[PRESS RELEASE] Partridge Review: Patients need proof to restore confidence

For immediate release – Thursday 19 June 2014

In case you missed it, medConfidential’s initial response to the Partridge review is here: https://medconfidential.org/2014/press-release-patching-hscics-holes-medconfidential-initial-response-to-the-partridge-review/

Detailed analysis of the Partridge Review, published earlier this week [1], reveals a more disturbing picture than has yet been reported. While Sir Nick Partridge’s recommendations are to be welcomed and have been accepted, they have yet to be implemented and – more importantly – evidence must be provided that they are working. Such evidence will be essential to public confidence in the handling of NHS patient data.

The fact is that during a period when ministers and officials have been pushing for a massively increased amount of identifiable patient data to be extracted from the GP records of every man, woman and child in England to the Information Centre under the care.data scheme, serious issues at the Centre itself were either unknown or unresolved.

The largest single data breach in NHS history?

One of the more extraordinary revelations is that in at least two instances – as the list of releases cannot be guaranteed complete – the Information Centre cannot say where it sent patient data. Given that the instance involving the release of HES data was in 2010/11, the year after administration of HES releases was taken in-house, the suggestion that this may have been “an internal Northgate request for data” [6] seems inconsistent with the information provided.

Similarly, no evidence is provided to substantiate the assertion that “no identifiable or potentially identifiable data went missing” [7]. Indeed, the PwC report confirms only that the release in question “was not flagged as containing sensitive or identifiable data”; HES data is commonly provided as pseudonymised patient-level information, i.e. in re-identifiable form [8]. As no information has been provided as to the size of each HES release – which could be a partial extract or a year’s-worth of hospital episodes (tens of millions of dated events) – it is impossible to quantify the number of patients’ records involved.

That “no individual ever complained that their confidentiality had been breached as a result of data being shared or lost by the NHS IC” is beside the point. Up until now no-one knew their data had been lost and it is unlikely that most patients could determine the effects of inappropriate sharing or abuse. In fact there are cases, such as that of Helen Wilkinson [9], which show just how difficult it can be to remove stigmatising errors once propagated by central systems.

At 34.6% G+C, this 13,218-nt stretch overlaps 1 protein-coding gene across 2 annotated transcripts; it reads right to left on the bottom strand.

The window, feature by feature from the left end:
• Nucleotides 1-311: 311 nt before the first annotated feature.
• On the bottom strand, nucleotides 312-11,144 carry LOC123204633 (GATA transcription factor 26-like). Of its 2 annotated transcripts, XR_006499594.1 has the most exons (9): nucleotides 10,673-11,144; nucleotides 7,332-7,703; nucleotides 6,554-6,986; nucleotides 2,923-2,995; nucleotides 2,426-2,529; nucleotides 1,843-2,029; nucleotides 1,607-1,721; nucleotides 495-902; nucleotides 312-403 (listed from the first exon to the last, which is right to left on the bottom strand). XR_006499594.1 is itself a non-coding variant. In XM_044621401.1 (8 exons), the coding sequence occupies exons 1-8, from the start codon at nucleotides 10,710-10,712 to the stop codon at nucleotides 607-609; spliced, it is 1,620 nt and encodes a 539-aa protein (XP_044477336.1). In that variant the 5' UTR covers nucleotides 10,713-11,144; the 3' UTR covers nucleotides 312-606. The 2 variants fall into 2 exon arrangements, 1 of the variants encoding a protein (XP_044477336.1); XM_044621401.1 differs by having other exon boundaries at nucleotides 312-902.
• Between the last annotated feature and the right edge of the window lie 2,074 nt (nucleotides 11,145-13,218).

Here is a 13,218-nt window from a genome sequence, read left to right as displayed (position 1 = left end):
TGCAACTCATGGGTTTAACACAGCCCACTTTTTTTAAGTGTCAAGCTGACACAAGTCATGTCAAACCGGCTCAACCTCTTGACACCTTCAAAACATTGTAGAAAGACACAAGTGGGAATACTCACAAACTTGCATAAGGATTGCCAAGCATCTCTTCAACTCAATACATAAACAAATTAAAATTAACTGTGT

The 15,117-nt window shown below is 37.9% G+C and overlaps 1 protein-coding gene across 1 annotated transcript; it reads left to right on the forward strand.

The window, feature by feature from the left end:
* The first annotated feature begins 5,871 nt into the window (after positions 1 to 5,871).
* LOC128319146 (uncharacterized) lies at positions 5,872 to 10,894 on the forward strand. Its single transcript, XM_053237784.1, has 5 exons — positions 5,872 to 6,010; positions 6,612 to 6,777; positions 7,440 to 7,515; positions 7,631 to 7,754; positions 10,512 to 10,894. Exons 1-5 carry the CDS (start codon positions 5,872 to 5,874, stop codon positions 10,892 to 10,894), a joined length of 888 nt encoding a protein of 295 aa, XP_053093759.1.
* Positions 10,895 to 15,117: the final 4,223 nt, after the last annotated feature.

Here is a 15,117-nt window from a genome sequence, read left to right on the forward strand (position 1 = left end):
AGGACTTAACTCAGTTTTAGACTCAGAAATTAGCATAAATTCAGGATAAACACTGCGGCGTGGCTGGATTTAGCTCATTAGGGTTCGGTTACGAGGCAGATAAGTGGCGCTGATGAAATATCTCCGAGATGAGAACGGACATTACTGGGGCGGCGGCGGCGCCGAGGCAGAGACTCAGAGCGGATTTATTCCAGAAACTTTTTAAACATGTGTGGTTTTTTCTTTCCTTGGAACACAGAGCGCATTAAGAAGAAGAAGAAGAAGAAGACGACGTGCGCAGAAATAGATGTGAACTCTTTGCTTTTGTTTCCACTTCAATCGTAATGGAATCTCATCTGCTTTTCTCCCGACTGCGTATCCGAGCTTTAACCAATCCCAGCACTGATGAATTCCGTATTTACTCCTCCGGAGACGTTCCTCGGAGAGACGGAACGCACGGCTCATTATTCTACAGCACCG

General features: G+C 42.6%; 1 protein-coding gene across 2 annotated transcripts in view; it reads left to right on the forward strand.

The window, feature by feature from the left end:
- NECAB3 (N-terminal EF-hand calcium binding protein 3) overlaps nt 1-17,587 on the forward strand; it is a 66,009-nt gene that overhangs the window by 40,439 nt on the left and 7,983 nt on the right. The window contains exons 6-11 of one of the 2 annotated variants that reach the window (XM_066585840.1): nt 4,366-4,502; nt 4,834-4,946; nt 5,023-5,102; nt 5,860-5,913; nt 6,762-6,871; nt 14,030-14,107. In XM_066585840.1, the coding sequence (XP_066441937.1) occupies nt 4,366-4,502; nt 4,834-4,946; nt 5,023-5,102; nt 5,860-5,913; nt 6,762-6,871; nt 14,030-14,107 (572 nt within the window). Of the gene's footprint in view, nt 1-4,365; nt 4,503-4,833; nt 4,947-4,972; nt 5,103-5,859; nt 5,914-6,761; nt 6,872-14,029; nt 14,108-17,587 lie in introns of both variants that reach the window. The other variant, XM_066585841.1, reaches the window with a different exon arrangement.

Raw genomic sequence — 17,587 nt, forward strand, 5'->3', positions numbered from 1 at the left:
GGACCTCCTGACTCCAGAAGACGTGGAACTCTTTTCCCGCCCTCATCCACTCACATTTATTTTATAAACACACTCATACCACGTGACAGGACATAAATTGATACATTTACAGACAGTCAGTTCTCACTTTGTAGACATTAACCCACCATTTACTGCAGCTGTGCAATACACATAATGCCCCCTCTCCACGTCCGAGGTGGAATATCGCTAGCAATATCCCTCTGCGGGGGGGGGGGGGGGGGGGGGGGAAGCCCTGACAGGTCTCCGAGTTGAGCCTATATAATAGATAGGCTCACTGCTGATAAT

It is incorrect to state that no complaints have been made to the Information Commissioner’s Office. medConfidential and others made a complaint regarding the inappropriate and possibly unlawful uploading of 10 years’-worth of HES by PA Consulting (entry 1292 in the spreadsheet of 3,059 releases) to Google’s BigQuery servers [10], and a number of other ‘high profile cases’ are currently under investigation.

Insurers / re-insurers and commercial exploitation

The Secretary of State has repeatedly stated that use of NHS patient data “for commercial insurance or other purely commercial purposes” will be prohibited [11]. While it is to be welcomed that the HSCIC’s Chief Executive has written to three of the re-insurers who hold HES data asking them to delete it, we do not know whether those companies have even replied, much less complied with the request.

Assuming that deletion was part of the contract with the five other insurance companies listed [12], and every other release, it is concerning that the Review does not point to a single instance of an audited deletion of data. Specific mention is made of the suspension of research use, but no such action appears to have been taken in the case of commercial users (or re-users) of NHS patient data, which one can only assume still hold and process data [13].

Systemic failure

It has been claimed that failures were “not systemic”, but the evidence suggests otherwise. The clearest example of this is that when one study within the sample tested – 60 out of 591 MRIS releases – proved not to have the required ONS Legal Gateway approval, investigation of the remaining 90% revealed a further eight instances [2]. Sometimes the Information Centre followed policy and procedure, sometimes it didn’t; that is a systemic failing.

PwC confirms it used a “haphazard sampling” methodology [3] and clearly states there are too many “unknowns” to give “formal assurance or opinion” [4]. Because of failures in record keeping, and in some instances destruction of records, it cannot guarantee the “completeness of the data release list” nor whether the data released “has been used for the intended/stated purpose” [5].